“Such fixed term con­tracts for tem­po­rary on-off jobs are an im­por­tant part of the range of em­ploy­ment re­la­tion­ship. Some such jobs are found in sea­sonal work, work to fill gaps caused by tem­po­rary ab­sence of per­ma­nent staff who are on train­ing, and the per­for­mance of spe­cific tasks such as re­search.”

Ter­mi­na­tion and ex­ten­sion

In the case of fixed term con- tracts, un­less a ter­mi­na­tion oc­curs ear­lier, the em­ploy­ment con­tract would come to an end by it­self. This is re­flected in Sec­tion 11(1) of the Em­ploy­ment Act 1955:

“A con­tract of ser­vices for a spec­i­fied pe­riod of time or for the per­for­mance of a spec­i­fied piece of work shall, un­less other­wise ter­mi­nated in ac­cor­dance with this part, ter­mi­nate when the pe­riod of time for which such con­tract was made has ex­pired or when the piece of work spec­i­fied in such con­tract has been com­pleted.”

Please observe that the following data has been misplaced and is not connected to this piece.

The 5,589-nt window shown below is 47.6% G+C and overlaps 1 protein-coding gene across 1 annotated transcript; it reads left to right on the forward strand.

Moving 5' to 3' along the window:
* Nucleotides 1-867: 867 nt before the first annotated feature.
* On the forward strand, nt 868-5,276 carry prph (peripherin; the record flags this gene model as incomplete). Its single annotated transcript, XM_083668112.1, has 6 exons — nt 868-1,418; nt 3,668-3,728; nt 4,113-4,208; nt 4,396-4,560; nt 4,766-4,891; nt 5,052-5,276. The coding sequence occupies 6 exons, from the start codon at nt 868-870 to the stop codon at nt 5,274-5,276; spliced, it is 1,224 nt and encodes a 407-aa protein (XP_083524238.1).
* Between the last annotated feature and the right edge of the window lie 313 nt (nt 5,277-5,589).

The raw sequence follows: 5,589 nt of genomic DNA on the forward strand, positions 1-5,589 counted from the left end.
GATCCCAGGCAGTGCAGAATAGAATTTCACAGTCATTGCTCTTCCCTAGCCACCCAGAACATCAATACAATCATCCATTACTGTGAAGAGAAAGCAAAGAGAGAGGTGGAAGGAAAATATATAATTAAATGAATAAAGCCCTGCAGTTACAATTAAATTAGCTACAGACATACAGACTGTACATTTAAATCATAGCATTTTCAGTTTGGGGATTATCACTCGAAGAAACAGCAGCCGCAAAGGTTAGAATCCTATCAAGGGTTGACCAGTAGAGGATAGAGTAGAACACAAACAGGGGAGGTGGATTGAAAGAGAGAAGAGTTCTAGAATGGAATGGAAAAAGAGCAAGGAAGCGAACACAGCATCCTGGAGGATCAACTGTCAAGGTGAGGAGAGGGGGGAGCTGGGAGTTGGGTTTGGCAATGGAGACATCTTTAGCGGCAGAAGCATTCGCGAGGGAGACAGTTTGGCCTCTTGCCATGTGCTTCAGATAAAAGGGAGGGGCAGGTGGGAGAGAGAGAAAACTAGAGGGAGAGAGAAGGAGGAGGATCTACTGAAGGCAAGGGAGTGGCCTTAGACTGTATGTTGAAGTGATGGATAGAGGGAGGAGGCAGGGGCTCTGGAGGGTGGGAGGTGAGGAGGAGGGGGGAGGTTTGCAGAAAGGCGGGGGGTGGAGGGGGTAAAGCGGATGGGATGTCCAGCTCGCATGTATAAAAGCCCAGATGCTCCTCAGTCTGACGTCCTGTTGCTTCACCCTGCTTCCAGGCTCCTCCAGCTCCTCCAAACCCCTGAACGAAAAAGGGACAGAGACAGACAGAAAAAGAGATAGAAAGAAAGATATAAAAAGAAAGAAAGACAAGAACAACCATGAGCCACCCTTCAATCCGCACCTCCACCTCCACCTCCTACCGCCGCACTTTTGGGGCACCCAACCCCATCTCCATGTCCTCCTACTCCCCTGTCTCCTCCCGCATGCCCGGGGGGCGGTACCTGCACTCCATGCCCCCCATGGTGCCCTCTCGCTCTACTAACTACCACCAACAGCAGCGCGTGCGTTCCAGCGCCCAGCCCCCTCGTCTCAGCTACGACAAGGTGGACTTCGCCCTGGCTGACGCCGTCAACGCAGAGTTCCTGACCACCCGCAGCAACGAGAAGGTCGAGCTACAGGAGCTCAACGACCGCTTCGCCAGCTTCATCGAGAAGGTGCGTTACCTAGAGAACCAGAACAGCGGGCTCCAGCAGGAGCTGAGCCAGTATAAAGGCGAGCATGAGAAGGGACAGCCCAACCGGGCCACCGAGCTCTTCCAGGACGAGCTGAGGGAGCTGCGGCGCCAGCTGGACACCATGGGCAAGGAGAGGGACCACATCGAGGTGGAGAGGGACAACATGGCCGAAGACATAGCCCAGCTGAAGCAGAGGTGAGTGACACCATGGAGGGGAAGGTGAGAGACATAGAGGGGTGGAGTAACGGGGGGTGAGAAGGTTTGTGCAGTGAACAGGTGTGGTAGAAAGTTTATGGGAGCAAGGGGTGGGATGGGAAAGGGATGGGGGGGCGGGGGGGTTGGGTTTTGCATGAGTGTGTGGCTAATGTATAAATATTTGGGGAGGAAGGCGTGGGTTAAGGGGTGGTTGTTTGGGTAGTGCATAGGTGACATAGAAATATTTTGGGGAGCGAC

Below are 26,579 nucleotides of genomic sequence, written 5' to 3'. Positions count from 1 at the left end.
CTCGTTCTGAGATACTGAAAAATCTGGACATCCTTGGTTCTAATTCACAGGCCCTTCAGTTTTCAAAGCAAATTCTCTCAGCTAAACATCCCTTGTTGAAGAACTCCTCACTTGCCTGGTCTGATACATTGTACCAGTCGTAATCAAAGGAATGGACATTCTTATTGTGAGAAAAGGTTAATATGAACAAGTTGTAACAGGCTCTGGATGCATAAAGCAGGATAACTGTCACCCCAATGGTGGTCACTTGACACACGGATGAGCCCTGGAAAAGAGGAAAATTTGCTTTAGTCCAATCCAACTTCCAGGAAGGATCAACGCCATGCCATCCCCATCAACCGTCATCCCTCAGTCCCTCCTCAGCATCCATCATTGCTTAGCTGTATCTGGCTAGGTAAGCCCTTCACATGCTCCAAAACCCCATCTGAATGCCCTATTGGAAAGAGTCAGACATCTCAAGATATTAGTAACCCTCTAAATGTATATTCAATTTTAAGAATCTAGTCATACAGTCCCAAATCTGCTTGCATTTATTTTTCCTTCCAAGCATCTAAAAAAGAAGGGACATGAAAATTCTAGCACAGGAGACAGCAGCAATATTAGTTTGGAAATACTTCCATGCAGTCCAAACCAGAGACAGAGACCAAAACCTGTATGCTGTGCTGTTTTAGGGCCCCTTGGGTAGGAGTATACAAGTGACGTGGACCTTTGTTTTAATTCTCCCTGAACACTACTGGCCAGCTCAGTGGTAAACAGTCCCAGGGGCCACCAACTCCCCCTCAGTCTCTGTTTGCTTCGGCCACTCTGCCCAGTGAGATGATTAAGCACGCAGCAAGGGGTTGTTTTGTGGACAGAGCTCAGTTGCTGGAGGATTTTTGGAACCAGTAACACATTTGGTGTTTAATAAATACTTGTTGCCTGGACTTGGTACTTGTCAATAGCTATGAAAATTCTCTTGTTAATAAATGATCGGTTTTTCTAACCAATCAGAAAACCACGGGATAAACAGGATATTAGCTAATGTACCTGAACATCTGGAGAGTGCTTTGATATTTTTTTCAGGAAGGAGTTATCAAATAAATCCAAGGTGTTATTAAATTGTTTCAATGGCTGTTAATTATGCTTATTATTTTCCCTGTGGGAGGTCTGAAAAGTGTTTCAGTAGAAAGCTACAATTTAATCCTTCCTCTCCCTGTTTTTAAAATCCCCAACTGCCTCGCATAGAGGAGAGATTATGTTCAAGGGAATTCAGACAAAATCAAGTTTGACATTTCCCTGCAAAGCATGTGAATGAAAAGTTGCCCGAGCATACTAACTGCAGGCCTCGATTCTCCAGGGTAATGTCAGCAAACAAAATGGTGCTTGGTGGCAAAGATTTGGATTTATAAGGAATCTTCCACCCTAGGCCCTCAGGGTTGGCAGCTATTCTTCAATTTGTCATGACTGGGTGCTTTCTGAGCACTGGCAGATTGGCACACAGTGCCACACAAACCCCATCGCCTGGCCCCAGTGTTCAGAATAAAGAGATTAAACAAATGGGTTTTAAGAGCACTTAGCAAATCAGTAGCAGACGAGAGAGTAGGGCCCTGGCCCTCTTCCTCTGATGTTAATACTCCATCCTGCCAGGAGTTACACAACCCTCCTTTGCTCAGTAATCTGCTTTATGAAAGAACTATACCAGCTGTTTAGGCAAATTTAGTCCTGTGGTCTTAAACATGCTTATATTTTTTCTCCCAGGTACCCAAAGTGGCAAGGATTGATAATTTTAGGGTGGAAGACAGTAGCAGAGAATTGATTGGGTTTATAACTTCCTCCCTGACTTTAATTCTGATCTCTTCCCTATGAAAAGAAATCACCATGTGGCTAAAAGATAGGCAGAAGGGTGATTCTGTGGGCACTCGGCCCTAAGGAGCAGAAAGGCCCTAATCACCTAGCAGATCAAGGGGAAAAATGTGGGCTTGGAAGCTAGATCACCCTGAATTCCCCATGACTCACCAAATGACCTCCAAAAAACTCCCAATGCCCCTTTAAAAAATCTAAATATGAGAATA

Any con­tin­ued em­ploy­ment will de­pend on whether there is fur­ther ar­range­ment made. Whether it is called ex­ten­sion, re­newal or new con­tract, there is in re­al­ity no au­to­matic right to con­tinue.

But em­ploy­ers must re­alise that en­ter­ing into fixed term con­tracts when the in­ten­tion is ac­tu­ally to pro­long the em­ploy­ment can cause prob­lems. Con­tin­ued re­newals may give rise to an ex­pec­ta­tion in the mind of the em­ployee that the con­tract will keep on be­ing re­newed.

In Han Chi­ang High School vs National Union of Teach­ers in Independent Schools, the teach­ers were en­gaged on an­nual con­tracts which were ter­mi­nated at the end of each year and new con­tracts were pro­vided the fol­low­ing year. The In­dus­trial Court hence ruled that the teach­ers were em­ployed on a per­ma­nent ba­sis and not on fixed term con­tracts.